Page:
If you’ve never hugged a tree before, you might want to after standing in the presence of the Comfort Maple. It’s believed to be the oldest sugar maple in Canada at more than 500 years old. The Comfort Maple, protected by the Ontario Heritage Act, has limbs that feel like they stretch for miles, making this a comfy space to spread out a blanket and have a quiet bite outdoors.

Comfort Maple Conservation Area, 640 Metler Rd, Fenwick

Lakeside Park, St. Catharines

It’s the muse for a Rush song for good reason. Lakeside Park is St. Catharines’ crown jewel of green spaces, located on the Lake Ontario shoreline. Lakeside Park is home to beaches, picnic shelters, large lawns for tossing a frisbee or running around after your picnic. Most notably, there’s a century-old carousel offering rides for just five cents. The carousel is one of 350 antique merry-go-rounds still operating in North America today. It’s a stone’s throw from Port’s pubs and other landmarks, including remnants of the first Welland Canal and Henley Island, home of the Royal Canadian Henley Regatta, which runs every August.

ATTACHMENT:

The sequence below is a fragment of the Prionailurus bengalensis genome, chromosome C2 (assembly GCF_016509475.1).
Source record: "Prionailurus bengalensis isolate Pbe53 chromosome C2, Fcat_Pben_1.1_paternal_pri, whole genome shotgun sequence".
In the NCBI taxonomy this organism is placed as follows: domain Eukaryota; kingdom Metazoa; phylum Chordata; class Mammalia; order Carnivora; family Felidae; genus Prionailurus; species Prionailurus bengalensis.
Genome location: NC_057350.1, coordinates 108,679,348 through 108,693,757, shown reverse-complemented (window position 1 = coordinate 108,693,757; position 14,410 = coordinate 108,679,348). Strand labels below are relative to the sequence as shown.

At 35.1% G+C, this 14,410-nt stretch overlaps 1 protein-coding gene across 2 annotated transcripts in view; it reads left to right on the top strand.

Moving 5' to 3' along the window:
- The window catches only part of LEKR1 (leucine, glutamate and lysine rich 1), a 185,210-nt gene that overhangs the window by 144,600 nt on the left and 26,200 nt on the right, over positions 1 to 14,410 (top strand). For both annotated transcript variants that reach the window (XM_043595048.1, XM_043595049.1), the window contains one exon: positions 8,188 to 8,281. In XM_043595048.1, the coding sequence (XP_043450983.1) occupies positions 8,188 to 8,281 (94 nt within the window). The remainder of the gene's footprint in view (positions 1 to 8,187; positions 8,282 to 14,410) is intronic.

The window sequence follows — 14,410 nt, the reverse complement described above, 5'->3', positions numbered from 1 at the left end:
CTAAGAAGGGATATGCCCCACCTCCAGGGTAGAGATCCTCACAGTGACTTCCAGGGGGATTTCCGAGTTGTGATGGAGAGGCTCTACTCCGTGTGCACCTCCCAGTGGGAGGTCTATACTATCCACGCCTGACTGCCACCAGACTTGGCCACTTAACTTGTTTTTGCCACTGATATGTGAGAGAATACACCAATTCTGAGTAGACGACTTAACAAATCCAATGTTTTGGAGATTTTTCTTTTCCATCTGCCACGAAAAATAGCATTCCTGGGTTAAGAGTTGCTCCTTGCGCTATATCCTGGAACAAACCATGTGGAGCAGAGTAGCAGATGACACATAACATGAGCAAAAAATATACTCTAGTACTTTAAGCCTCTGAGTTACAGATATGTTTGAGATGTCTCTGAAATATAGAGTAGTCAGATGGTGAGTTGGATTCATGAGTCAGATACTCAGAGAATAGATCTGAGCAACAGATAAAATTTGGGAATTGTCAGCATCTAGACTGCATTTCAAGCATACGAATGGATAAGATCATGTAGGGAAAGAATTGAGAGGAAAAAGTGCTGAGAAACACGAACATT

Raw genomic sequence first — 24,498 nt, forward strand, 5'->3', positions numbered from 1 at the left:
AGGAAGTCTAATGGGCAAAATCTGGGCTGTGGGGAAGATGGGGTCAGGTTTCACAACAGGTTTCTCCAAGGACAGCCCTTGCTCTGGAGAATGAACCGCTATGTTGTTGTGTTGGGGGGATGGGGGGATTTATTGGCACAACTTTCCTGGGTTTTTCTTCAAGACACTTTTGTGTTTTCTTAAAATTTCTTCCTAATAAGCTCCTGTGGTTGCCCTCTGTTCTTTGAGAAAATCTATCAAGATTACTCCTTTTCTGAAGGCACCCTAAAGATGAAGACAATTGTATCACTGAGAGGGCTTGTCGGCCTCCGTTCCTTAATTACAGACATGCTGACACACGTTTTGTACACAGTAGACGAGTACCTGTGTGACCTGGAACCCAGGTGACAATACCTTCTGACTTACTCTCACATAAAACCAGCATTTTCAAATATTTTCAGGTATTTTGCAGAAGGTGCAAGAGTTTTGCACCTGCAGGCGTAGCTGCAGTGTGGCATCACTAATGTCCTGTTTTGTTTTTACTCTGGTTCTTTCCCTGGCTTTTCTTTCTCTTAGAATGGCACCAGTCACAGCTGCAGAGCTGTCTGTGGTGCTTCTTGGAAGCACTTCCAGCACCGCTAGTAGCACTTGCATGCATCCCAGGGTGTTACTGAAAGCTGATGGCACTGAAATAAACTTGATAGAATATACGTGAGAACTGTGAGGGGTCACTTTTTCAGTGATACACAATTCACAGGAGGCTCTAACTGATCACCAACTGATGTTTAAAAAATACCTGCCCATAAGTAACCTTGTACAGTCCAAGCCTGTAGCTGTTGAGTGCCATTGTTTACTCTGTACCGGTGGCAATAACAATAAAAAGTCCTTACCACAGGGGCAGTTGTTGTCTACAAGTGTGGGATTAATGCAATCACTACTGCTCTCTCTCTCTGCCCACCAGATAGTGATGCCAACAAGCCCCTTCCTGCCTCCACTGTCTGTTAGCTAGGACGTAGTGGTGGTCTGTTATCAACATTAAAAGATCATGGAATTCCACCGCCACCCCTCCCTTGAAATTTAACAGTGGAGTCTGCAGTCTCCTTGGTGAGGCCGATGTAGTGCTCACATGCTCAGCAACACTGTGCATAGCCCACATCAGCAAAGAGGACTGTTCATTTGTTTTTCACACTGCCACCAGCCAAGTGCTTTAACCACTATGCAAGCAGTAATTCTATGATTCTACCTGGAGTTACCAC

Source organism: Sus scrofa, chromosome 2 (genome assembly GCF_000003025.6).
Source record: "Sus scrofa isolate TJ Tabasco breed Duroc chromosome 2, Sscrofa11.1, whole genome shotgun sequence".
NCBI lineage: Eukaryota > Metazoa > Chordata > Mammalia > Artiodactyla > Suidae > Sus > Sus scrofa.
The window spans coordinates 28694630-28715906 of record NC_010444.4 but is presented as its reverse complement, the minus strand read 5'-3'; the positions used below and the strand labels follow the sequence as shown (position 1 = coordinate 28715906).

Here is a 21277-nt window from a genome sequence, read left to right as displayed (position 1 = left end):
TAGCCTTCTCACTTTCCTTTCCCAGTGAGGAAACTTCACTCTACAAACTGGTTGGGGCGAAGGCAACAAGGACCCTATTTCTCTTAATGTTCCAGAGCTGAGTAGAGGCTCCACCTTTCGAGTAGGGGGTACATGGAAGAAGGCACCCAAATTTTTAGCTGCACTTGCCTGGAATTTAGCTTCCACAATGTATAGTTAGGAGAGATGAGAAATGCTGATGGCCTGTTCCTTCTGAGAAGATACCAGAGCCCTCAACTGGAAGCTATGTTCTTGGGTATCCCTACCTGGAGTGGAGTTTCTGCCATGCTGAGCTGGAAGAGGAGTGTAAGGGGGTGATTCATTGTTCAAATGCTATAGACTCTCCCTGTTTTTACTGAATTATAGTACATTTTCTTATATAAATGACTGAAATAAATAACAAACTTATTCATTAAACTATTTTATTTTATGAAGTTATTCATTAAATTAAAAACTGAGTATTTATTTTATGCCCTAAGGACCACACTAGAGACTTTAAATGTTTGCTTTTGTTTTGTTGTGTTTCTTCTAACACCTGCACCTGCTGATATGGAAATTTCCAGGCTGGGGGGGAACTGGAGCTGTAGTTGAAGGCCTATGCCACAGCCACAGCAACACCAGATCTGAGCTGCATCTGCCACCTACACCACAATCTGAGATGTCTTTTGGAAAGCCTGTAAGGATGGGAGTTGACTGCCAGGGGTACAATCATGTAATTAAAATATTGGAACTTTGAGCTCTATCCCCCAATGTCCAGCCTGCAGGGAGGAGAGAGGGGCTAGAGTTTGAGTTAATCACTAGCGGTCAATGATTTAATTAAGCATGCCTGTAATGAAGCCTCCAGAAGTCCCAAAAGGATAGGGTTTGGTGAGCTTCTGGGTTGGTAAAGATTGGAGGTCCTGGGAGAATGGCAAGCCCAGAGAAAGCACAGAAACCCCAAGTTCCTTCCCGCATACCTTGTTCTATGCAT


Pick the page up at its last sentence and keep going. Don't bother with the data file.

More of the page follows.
Queen's Royal Park, Niagara-on-the-Lake

Selfies in the gazebo are a must at this popular park located where the Niagara River spills into Lake Ontario. Have a picnic to the soundtrack of waves lapping the shore, and the clip-clopping of horse hooves from passing carriages, all while overlooking Old Fort Niagara, a former French fort that operates today as a U.S. Coast Guard station. Queen’s Royal Park is also steps away from Queen’s Parade, the main street through Old Town, lined with stores for window shopping, The Exchange Brewery to tuck into for a tall cold one, and Il Gelato di Carlotta, a must-stop for Italian-style gelato.